Iowa lawmakers should be commended this year for not only protecting the state's medical marijuana law, but for improving it.
As a result, more Iowans will have access to relief for conditions from which they suffer.
In 2014, the Legislature took an important first step on the issue of medical marijuana. Lawmakers passed a bill through which patients afflicted by epilepsy could possess an anti-seizure medicine derived from cannabis. Because we have compassion for these Iowans and because we have faith and confidence in Iowa's medical community and believe physicians should have, within a proper framework, the legal option to write a prescription for medical marijuana, we supported the bill.
At the time, in fact, we stated our support for future debate about extending Iowa's medical marijuana program to illnesses other than epilepsy. Last year, we encouraged lawmakers to legalize production and distribution of cannabidiol in Iowa, at least for use by epilepsy patients. This, in response to reasonable concerns expressed by Iowans about the fact the 2014 bill didn't address production and distribution of the drug within the state. In other words, the legislation allowed an Iowan to legally possess the drug for treatment of epilepsy, but it remained illegal in the state to produce or distribute it.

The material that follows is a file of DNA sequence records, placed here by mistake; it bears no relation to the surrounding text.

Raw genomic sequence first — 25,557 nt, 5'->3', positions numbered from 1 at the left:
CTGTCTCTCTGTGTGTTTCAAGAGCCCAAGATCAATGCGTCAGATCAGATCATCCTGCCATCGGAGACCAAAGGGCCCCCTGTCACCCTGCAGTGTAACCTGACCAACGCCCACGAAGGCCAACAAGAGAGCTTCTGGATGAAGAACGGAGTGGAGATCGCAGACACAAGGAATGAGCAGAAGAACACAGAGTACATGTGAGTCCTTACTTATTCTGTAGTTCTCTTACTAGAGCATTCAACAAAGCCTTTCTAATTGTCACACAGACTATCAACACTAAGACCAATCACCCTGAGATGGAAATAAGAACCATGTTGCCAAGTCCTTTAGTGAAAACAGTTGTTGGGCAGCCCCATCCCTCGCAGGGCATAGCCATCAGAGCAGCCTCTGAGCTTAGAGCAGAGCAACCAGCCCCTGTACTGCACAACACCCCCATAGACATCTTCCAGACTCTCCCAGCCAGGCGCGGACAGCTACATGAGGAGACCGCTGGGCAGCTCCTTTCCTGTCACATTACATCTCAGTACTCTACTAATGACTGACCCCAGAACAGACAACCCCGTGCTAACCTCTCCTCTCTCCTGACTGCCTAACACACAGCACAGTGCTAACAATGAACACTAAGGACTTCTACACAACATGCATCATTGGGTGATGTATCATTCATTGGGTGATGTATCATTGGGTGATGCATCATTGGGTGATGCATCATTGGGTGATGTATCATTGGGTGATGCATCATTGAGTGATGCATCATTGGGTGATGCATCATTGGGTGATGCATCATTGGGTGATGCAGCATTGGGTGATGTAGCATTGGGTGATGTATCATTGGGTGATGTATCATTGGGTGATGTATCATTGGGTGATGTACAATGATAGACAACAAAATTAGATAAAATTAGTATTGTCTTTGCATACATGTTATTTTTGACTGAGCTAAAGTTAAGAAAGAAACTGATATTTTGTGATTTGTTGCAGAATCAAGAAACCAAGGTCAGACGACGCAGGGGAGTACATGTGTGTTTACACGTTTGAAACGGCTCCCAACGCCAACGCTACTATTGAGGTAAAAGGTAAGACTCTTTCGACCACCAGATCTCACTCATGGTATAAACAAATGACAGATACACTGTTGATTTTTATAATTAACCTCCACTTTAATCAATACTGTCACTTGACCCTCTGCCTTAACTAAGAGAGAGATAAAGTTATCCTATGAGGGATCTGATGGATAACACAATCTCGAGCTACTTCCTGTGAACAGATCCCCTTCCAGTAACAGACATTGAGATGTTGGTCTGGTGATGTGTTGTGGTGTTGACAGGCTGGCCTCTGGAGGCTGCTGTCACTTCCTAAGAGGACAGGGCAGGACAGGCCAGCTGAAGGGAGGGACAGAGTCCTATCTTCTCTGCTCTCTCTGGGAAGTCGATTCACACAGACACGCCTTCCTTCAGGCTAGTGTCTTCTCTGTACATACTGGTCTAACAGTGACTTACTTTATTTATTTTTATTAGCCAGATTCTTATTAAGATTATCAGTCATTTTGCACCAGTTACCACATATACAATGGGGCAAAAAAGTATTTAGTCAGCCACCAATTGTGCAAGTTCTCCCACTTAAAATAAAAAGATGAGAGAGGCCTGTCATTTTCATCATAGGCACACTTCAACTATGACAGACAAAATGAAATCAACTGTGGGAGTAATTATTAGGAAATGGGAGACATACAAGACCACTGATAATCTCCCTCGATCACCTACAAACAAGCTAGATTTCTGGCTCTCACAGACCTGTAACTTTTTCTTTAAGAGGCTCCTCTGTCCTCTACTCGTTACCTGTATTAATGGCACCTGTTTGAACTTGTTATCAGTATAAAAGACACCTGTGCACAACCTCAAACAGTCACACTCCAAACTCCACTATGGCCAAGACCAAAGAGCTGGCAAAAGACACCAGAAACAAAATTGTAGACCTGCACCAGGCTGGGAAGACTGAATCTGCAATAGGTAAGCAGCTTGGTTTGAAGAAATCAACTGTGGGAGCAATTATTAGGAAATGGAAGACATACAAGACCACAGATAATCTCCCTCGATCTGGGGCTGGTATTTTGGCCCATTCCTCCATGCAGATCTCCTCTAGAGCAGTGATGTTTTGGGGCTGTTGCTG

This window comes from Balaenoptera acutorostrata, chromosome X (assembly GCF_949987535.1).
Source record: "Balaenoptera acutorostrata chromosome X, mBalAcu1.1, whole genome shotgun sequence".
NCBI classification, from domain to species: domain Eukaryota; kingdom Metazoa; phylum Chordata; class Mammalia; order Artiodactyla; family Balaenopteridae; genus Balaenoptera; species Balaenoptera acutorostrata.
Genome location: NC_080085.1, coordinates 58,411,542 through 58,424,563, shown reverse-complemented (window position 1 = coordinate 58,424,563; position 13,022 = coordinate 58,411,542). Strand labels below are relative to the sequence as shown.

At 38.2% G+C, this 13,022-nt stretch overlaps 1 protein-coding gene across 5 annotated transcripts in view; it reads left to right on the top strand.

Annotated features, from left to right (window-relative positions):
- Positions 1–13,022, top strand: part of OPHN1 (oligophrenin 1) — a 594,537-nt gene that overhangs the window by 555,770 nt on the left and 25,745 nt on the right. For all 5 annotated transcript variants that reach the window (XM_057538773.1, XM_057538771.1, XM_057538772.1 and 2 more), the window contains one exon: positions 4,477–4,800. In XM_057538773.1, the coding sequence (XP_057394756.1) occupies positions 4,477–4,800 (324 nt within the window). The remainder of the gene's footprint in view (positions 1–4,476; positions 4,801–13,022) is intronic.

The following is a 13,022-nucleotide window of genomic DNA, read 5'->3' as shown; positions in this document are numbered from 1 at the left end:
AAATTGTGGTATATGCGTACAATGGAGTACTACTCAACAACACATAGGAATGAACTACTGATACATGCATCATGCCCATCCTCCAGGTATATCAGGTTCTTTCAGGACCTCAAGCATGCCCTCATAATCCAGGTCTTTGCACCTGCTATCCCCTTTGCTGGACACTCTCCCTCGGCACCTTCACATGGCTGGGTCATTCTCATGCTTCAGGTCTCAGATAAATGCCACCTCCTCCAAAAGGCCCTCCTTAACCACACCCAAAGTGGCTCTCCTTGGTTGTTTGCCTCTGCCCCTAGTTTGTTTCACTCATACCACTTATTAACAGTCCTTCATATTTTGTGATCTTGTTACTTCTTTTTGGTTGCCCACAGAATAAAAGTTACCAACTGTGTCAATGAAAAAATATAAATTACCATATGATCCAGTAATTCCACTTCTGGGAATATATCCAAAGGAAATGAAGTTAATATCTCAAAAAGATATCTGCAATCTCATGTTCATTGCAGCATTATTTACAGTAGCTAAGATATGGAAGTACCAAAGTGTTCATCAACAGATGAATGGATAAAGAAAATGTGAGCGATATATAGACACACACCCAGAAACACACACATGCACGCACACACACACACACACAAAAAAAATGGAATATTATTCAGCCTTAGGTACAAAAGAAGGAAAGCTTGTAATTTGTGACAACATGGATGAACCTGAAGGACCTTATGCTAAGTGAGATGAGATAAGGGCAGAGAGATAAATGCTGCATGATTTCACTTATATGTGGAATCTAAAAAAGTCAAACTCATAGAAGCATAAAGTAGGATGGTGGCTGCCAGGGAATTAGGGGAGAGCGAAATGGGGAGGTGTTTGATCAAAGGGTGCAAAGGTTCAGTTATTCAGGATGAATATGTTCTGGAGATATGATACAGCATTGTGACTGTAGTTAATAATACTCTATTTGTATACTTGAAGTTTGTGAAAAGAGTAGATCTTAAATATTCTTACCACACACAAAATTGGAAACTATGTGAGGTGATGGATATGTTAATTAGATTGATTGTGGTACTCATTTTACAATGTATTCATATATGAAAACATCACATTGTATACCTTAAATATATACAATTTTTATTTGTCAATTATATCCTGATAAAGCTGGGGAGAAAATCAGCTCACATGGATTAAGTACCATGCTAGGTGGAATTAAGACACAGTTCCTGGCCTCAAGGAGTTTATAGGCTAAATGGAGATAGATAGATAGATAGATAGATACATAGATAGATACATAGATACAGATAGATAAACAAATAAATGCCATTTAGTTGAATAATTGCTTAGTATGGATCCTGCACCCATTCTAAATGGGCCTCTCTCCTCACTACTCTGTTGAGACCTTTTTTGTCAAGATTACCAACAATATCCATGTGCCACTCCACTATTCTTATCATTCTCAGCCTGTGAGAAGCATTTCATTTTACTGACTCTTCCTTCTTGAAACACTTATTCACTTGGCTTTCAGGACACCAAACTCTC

The bill passed by the Legislature this year addressed expansion as well as production and distribution.
- Allows for the production of cannabis oil at two locations.
- Legalizes the use of cannabis oil for additional conditions. In addition to seizures from epilepsy, the conditions covered in the expanded medical marijuana program include: cancer; multiple sclerosis; HIV or AIDS; Crohn's disease; amyotrophic lateral sclerosis; Parkinson's disease; and any terminal illness with a life expectancy of under a year.
- Creates an advisory board to review medical evidence and make recommendations to the state's Board of Medicine on what conditions should be added to the list of conditions and whether a tetrahydrocannabinol level of more than 3 percent should be allowed for certain conditions. The bill passed this year limits the amount of THC allowed in cannabis oil to 3 percent, which critics say limits the oil's potential to help individuals who suffer from conditions other than epilepsy seizures.
We understand some medical marijuana proponents do not believe the bill passed this year goes far enough, but we give credit to lawmakers for taking another step in the right direction on this issue.
We encourage more dialogue about ways to improve the state's medical marijuana program in future years.